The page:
I had imagined brown bears to be carnivorous, eating things like salmon and deer, but I realized from Mr. Shibata’s explanation that this image was mistaken. “Shiretoko’s brown bears eat Asian skunk-cabbage and Yezo sika deer in spring, cicada larvae, crayfish, and ants and other insects in summer, and mountain grapes, acorns, salmon, trout, and so on in autumn,” he said. “About 80% of their food is vegetation. In winter they hibernate, so basically they do not eat then. They are omnivorous, consuming more vegetable than animal food.”
There are many insects inhabiting the dense woodland of Shiretoko. Cicadas that had avoided being eaten by brown bears as larvae and grown into adults flew around as if greeting us. Amusingly, one of them even landed on Mr. Shibata’s chest. When we proceeded deeper into the forest, we came upon the fantastic sight of Niko (the 2nd lake) against the background of the Shiretoko mountain range. If it were permitted, I thought, it would be great to sit down in a rocking chair here and spend hours just gazing at the scene.

Asian skunk-cabbage, a favorite of brown bears (Photo courtesy of Mr. Arata Matsumoto)

The cicada that landed on Mr. Shibata’s chest

The fantastic Niko (the 2nd lake)

Superb View Beyond the Forest

 Beyond the forest, we were greeted by a superb view of the Shiretoko mountain range and the beautiful Ichiko (the 1st lake) with its reflection of the mountains. “Ichiko has a circumference of 600 meters and a maximum depth of about 3 meters,” explained Mr. Shibata as he took photos of the participating couples. “Until around 1965 the vicinity of the first lake was used as pasture land. You’re very lucky indeed. Today there is almost no wind blowing, so the Shiretoko mountain range is reflected very clearly on the surface of the water. This is the best viewing spot.”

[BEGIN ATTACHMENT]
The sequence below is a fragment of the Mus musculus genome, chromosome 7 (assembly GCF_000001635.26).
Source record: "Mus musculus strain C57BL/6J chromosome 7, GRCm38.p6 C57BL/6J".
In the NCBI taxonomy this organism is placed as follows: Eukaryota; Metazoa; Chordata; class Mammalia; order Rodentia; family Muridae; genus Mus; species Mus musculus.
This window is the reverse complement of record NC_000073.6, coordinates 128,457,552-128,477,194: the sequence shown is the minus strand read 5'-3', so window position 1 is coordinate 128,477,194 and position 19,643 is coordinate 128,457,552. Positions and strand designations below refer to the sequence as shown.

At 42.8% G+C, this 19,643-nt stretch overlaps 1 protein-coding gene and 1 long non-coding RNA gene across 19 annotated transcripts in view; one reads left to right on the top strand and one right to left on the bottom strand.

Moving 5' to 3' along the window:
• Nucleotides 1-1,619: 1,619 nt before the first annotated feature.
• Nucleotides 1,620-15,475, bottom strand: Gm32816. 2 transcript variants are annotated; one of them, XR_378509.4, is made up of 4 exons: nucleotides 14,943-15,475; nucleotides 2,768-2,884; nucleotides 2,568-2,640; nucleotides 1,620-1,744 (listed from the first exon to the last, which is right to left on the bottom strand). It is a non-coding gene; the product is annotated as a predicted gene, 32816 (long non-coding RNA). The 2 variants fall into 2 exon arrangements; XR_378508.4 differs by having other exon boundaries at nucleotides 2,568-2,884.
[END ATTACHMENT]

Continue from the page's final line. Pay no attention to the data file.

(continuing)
View of the Shiretoko mountain range from Ichiko (the 1st lake)

 ”To the right you can see the Sea of Okhotsk,” he went on. “If you want to view Shiretoko Peninsula from the sea, there are sightseeing boats going from Utoro Port to Shiretoko Cape, Japan’s most northeasterly point. I recommend you to try it. You will be able to see brown bears in the special protection area, which is inhabited by many bears. Depending on the day, mainly on the Rausu side you will also be able to see pods of killer whales. And from about late January until early March the water near the mouth of the Amur River in Russia freezes and becomes ice floes, which drift to the Sea of Okhotsk coast. There are ice floe experience tours, in which you wear a special drysuit and, following the instructions of the guide, walk on the ice. Recently these tours have become very popular among foreigners, especially Taiwanese.”

View of the Sea of Okhotsk from the elevated wooden path

Shiretoko Pleasure Cruiser

 ”You can see different scenery and have different experiences in each of the four seasons in Shiretoko,” Mr. Shibata added. “Please come again to the Shiretoko Peninsula World Natural Heritage Site, which can be enjoyed throughout the year. Thank you for participating in today’s guided tour of the Shiretoko Goko forest.” With these parting words, Mr. Shibata brought the tour of about 90 minutes to an end. The time had really flown by.

Visitors can stroll as they like and for free along the elevated wooden path

 I didn’t expect that the tour would be as wonderful as it was. Next time, I’ll definitely participate in the Long Loop Tour of about three hours taking in all five lakes!


Shiretoko National Park Nature Center

Shiretoko Nature Office (Japanese)